Plod vs Budge - What's the difference?

plod | budge | Related terms |

Plod is a related term of budge.


In lang=en terms the difference between plod and budge

is that plod is to trudge over or through while budge is to move.

In obsolete|lang=en terms the difference between plod and budge

is that plod is (obsolete) a puddle while budge is (obsolete) austere or stiff, like scholastics.

As nouns the difference between plod and budge

is that plod is a slow or labored walk or other motion or activity or plod can be (obsolete) a puddle or plod can be the police, police officers while budge is a kind of fur prepared from lambskin dressed with the wool on, formerly used as an edging and ornament, especially on scholastic habits.

As verbs the difference between plod and budge

is that plod is to walk or move slowly and heavily or laboriously (+ on, through, over) while budge is to move.

As an adjective budge is

(obsolete) brisk; stirring; jocund or budge can be (obsolete) austere or stiff, like scholastics.

plod

English

Etymology 1

From (etyl) *.

Noun

(-)
  • A slow or labored walk or other motion or activity.
  • We started at a brisk walk and ended at a plod .

    Verb

    (plodd)
  • To walk or move slowly and heavily or laboriously (+ on, through, over).
  • * 1883 , (Robert Louis Stevenson), (Treasure Island) Part One, Chapter 1
  • ** I remember him as if it were yesterday, as he came plodding to the inn door, his sea chest following behind him in a handbarrow;
  • To trudge over or through.
  • To toil; to drudge; especially, to study laboriously and patiently.
  • * Drayton
  • plodding schoolmen
    Derived terms
    * (l) * (l) * (English Citations of "plod")

    Etymology 2

    From (etyl) plod. Cognate with (etyl) .

    Noun

    (en noun)
  • (obsolete) A puddle.
  • Etymology 3

    From (PC Plod)

    Noun

    (en-noun)
  • the police, police officers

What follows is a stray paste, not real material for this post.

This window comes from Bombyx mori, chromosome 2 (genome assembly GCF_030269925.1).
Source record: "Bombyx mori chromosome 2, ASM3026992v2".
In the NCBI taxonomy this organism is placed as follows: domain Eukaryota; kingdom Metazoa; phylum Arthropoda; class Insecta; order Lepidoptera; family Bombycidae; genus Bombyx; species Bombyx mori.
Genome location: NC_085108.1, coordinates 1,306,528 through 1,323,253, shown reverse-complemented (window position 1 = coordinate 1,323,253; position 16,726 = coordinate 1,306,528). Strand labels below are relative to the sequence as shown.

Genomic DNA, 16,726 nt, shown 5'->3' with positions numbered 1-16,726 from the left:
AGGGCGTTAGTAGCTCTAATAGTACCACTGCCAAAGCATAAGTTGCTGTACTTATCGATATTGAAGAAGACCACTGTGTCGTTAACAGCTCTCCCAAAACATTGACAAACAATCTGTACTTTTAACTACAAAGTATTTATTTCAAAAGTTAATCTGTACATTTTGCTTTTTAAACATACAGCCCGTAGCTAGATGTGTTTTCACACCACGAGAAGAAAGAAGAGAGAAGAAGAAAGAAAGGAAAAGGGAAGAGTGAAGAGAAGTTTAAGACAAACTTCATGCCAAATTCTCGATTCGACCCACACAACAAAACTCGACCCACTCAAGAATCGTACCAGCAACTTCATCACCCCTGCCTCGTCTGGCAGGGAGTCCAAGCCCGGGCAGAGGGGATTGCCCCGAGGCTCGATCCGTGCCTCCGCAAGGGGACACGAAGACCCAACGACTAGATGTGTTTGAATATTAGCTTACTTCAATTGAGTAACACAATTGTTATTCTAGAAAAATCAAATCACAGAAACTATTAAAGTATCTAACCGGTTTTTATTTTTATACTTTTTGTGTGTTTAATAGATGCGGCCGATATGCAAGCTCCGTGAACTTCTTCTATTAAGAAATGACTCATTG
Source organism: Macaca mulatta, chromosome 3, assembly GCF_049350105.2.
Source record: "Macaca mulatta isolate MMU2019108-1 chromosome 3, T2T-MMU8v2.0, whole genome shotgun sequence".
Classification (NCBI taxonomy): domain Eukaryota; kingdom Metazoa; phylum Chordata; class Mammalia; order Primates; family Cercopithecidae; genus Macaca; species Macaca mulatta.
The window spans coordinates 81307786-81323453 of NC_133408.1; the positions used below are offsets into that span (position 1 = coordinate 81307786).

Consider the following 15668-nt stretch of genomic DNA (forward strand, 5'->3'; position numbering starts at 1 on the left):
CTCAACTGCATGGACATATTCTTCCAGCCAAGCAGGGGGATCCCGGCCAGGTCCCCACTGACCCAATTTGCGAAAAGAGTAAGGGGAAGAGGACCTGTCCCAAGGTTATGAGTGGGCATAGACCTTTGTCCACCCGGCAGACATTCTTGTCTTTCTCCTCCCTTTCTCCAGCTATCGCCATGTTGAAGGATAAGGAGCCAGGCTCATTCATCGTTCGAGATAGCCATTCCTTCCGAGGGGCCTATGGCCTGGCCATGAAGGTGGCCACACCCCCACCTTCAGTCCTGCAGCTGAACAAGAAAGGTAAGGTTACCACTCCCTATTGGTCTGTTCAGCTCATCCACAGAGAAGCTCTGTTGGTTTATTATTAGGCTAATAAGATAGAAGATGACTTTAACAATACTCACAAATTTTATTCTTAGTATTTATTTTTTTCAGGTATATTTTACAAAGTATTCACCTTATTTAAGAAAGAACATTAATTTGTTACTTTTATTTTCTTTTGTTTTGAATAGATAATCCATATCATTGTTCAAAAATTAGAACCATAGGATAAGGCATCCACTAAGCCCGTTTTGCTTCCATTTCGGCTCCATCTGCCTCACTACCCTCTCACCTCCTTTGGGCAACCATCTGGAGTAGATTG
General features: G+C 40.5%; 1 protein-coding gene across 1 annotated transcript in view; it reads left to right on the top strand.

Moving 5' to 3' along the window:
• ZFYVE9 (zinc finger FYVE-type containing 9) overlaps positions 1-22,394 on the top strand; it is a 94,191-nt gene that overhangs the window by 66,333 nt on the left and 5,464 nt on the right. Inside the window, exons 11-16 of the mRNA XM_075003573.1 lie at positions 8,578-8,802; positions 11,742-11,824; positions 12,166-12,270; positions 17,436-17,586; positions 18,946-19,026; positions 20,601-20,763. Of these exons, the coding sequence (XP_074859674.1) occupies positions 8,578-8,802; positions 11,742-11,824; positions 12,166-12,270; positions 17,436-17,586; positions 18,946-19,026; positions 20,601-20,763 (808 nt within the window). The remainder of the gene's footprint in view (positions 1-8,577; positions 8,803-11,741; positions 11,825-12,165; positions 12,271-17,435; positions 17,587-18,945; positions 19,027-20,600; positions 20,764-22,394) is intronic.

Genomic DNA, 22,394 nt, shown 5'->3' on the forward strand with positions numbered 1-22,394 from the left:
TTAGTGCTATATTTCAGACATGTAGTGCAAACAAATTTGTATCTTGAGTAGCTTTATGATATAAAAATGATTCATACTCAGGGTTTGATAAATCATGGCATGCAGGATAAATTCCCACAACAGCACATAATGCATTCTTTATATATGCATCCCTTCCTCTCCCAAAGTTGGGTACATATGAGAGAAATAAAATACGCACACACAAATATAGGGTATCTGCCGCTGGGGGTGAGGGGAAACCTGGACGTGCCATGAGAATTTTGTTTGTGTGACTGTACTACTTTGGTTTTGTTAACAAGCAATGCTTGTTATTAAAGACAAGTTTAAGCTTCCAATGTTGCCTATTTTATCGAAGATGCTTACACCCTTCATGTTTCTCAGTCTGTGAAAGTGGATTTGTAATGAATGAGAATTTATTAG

• (UK, mildly, derogatory, countable) a police officer, especially a low-ranking one.
  • Synonyms
    * (the police) see * (police officer) see

    budge

    English

    Etymology 1

    From (etyl) bouger.

    Alternative forms

    * budg (obsolete)

    Verb

    (budg)
  • To move.
  • I’ve been pushing this rock as hard as I can, but it won’t budge an inch.
  • * Shakespeare
  • I'll not budge an inch, boy.
  • * 2014 , Jacob Steinberg, " Wigan shock Manchester City in FA Cup again to reach semi-finals", The Guardian , 9 March 2014:
  • Yet goals in either half from Jordi Gómez and James Perch inspired them and then, in the face of a relentless City onslaught, they simply would not budge , throwing heart, body and soul in the way of a ball which seemed destined for their net on several occasions.
  • To move.
  • I’ve been pushing this rock as hard as I can, but I can’t budge it.
  • To yield in one’s opinions or beliefs.
  • The Minister for Finance refused to budge on the new economic rules.
  • To try to improve the spot of a decision on a sports field.
  • Derived terms
    * budge up * budger
    Synonyms
    * shift

    Adjective

    (en adjective)
  • (obsolete) Brisk; stirring; jocund.
  • (South)

    Etymology 2

    From (etyl) .

    Noun

    (-)
  • A kind of fur prepared from lambskin dressed with the wool on, formerly used as an edging and ornament, especially on scholastic habits.
  • * Milton
  • They are become so liberal, as to part freely with their own budge -gowns from off their backs.

    Adjective

    (-)
  • (obsolete) austere or stiff, like scholastics
  • * Milton
  • Those budge doctors of the stoic fur.
    Derived terms
    * budge bachelor * budge barrel (Webster 1913)

    Anagrams

    *